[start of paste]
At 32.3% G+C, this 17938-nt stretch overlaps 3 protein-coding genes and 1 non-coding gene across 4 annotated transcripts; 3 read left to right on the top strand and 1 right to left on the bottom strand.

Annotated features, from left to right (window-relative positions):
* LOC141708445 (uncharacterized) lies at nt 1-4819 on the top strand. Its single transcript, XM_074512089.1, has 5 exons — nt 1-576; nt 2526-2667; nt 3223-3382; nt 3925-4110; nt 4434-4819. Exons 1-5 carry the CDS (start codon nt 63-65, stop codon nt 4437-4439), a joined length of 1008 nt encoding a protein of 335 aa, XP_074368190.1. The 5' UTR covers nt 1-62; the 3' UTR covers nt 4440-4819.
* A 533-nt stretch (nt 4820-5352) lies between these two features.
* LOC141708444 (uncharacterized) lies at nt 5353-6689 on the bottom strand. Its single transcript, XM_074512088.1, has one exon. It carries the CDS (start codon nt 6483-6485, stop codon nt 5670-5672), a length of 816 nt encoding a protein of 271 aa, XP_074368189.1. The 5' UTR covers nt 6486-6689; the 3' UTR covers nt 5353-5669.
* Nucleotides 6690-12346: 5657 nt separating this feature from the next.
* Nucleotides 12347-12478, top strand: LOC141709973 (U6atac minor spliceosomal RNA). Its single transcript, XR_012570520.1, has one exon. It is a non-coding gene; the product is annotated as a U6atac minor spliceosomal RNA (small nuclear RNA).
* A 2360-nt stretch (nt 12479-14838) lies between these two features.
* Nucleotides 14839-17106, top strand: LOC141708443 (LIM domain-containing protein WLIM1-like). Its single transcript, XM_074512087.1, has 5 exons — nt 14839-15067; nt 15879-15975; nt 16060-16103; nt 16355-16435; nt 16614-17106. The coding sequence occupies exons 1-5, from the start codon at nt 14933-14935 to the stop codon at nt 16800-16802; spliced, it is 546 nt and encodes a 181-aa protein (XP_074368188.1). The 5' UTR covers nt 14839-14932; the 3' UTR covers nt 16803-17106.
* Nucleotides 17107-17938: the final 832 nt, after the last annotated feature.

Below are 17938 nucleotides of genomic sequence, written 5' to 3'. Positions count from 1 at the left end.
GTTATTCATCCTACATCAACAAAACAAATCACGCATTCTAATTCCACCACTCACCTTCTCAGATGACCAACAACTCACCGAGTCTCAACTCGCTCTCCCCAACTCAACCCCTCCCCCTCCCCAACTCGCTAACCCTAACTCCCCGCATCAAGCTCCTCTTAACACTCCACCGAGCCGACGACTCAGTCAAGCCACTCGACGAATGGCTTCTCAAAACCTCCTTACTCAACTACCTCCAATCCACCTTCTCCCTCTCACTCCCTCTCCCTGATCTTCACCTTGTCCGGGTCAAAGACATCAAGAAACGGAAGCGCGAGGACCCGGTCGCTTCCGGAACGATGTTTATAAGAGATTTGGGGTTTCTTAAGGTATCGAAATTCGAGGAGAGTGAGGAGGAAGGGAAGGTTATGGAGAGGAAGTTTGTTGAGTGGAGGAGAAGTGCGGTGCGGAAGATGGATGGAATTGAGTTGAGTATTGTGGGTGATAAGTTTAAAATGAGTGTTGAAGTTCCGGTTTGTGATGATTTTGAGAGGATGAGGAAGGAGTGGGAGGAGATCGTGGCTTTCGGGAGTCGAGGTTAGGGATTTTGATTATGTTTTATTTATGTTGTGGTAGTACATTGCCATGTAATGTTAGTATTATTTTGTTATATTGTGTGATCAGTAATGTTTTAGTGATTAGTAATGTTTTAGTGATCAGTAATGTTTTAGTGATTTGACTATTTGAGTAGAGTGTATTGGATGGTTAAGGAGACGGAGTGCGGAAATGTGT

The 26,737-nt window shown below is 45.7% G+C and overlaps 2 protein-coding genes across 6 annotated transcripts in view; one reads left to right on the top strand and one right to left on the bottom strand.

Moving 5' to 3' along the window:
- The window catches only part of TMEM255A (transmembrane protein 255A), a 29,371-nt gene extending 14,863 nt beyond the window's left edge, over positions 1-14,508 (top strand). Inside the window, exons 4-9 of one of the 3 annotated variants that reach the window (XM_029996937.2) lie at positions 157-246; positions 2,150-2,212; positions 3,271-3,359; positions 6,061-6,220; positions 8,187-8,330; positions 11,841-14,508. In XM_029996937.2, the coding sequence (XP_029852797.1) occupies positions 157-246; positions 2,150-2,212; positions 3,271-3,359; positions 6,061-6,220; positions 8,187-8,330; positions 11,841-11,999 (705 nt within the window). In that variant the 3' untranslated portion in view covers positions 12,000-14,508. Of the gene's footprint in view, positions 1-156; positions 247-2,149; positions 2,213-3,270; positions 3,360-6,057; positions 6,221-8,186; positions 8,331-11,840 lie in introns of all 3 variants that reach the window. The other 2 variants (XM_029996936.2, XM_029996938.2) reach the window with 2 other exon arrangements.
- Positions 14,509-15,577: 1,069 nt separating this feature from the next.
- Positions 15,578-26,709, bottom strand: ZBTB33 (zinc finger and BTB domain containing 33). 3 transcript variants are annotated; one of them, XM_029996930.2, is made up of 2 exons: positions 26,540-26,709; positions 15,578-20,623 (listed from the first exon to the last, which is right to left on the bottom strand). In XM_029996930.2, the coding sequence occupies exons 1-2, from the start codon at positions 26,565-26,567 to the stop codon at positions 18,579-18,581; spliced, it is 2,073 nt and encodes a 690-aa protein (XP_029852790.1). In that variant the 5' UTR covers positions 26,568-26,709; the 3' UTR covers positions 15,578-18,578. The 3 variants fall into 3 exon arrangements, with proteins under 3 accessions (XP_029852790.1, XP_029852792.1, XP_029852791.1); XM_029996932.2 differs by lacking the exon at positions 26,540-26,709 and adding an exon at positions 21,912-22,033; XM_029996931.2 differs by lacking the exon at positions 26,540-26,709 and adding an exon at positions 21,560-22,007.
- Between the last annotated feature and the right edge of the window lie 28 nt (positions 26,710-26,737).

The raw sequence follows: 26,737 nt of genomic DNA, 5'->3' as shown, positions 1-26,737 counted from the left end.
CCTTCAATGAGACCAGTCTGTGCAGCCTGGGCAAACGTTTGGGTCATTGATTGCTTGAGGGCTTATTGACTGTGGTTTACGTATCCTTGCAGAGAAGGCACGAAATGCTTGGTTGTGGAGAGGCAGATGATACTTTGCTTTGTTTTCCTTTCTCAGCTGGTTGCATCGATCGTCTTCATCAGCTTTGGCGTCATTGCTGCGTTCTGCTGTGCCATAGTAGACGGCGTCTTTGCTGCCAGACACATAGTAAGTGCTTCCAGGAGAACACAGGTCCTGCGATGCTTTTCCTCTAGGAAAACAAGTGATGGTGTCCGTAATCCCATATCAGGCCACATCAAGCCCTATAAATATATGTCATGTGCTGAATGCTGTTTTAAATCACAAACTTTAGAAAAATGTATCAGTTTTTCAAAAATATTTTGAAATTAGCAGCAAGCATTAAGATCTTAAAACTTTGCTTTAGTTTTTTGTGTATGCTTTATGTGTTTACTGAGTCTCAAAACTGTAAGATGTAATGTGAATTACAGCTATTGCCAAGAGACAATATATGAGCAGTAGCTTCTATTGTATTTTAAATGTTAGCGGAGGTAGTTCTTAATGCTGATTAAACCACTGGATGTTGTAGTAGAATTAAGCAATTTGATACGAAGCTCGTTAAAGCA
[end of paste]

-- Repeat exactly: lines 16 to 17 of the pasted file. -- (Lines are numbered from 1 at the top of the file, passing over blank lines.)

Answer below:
- Positions 14,509-15,577: 1,069 nt separating this feature from the next.
- Positions 15,578-26,709, bottom strand: ZBTB33 (zinc finger and BTB domain containing 33). 3 transcript variants are annotated; one of them, XM_029996930.2, is made up of 2 exons: positions 26,540-26,709; positions 15,578-20,623 (listed from the first exon to the last, which is right to left on the bottom strand). In XM_029996930.2, the coding sequence occupies exons 1-2, from the start codon at positions 26,565-26,567 to the stop codon at positions 18,579-18,581; spliced, it is 2,073 nt and encodes a 690-aa protein (XP_029852790.1). In that variant the 5' UTR covers positions 26,568-26,709; the 3' UTR covers positions 15,578-18,578. The 3 variants fall into 3 exon arrangements, with proteins under 3 accessions (XP_029852790.1, XP_029852792.1, XP_029852791.1); XM_029996932.2 differs by lacking the exon at positions 26,540-26,709 and adding an exon at positions 21,912-22,033; XM_029996931.2 differs by lacking the exon at positions 26,540-26,709 and adding an exon at positions 21,560-22,007.